For the life of me I just could not comprehend why she stayed with him. In the restaurant, in front of three other couples, Michael responded to her voicing of an opinion with, “As usual, you have no idea what you are talking about!” Once, after Patty had invested days of planning their trip to the mountain cabin, at the last moment he announced, “We’re not going. I don’t feel like it.” Whenever she angered him… and sometimes that was simply by being there… without any warning he would abruptly stop speaking to her, refusing to answer or to converse. The longest period of silence went on for four months! For her, it was like living in a minefield and made her unsure of everything about herself, never knowing what about her might set him off!
One day, hoping to lure him back into speaking, she spent six hours cooking what past history had shown was a meal that he liked. They sat down, he still refusing to reply to her questions of “How was your day? Was the traffic on the road too bad?” He tasted one forkful, got up, ostentatiously scraped the whole plate of food into the trashcan, and walked out to the living room. That was the moment when a spark of something sizzled into being inside of Patty. After ten minutes of sitting at the table in her own silence, ten long minutes of feeling an unfamiliar fire growing within her, she got up, found her purse, passed through the living room where Michael reigned in silence, went out to her car, backed out of the driveway… and never returned!
Michael never pushed her. He never slapped her. But he abused her just as surely as if he had taken a knife and stabbed her! But what part had she played in her abuse? Albert Einstein once said, “The world will not be destroyed by those who do evil, but by those who watch them without doing anything.” It is possible that we foster misery in our life by our timidity, by our assumption that we have no right to either be, or to be ourselves. The simple fact of the matter is that we cannot expect someone else to respect us if we don’t respect ourselves! There can be all sorts of reasons going way back into our history for that lack of self-respect, but more important than the “why” is that we one day wake up to the complicity of our own abuse.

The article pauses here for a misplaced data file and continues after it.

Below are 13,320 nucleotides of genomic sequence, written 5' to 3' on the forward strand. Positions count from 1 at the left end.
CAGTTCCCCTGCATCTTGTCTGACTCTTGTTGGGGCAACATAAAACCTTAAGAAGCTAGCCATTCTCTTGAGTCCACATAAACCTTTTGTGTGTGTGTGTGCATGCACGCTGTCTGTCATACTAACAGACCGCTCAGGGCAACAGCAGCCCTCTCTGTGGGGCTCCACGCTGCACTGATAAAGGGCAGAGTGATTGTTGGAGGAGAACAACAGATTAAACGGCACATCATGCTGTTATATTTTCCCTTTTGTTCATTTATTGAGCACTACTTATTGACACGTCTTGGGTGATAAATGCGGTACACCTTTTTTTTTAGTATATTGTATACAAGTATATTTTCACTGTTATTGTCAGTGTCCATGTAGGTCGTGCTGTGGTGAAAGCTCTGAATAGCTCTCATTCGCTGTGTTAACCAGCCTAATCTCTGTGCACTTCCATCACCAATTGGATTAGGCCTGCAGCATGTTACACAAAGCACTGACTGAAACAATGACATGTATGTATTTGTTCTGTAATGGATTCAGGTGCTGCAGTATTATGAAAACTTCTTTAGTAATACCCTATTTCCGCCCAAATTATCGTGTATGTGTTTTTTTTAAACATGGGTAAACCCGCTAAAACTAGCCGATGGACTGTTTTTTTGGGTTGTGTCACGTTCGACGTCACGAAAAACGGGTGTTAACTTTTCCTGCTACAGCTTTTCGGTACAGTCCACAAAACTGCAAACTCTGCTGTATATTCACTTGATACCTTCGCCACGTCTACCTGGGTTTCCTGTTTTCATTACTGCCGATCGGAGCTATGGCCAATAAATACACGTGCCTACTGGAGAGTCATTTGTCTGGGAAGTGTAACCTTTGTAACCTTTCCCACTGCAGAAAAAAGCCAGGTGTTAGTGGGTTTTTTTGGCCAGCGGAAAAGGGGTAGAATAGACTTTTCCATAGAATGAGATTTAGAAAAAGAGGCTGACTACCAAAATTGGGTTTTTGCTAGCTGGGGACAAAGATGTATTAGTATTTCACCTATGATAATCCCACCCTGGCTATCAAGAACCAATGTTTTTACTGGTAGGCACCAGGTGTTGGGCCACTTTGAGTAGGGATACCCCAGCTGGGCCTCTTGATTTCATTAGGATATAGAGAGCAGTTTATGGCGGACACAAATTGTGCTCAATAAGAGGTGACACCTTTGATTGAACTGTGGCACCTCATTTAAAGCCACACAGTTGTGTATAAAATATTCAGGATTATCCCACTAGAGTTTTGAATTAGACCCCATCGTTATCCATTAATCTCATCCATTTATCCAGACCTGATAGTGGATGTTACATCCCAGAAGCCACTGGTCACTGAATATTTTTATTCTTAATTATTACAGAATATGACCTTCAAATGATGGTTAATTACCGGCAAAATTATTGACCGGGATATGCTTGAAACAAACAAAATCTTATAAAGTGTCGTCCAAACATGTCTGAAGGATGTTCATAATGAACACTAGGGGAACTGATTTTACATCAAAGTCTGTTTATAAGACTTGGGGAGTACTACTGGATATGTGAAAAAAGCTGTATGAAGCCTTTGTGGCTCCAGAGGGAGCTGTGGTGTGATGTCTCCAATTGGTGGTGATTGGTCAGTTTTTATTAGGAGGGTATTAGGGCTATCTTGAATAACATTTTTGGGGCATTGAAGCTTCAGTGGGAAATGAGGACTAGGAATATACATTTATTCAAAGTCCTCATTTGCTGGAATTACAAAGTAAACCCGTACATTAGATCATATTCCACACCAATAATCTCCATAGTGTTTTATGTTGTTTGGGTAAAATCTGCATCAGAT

Toni Morrison once wrote, “You think because he doesn’t love you that you are worthless. You think that because he doesn’t want you anymore that he is right, that his judgement and opinion of you are correct. If he throws you out, then you are garbage. You think he belongs to you because you want to belong to him. Don’t. It’s a bad word, ‘belong.’” Self-respect is a place within us where we stand alone, where we must be willing to stand alone! Sometimes our religious culture convinces us that we have no right to that space, that our striving for goodness is totally wound up in compassion for others. I think that the Buddha had an insight that we might benefit from: “If your compassion does not include yourself, then it is incomplete.”
Have you had enough yet?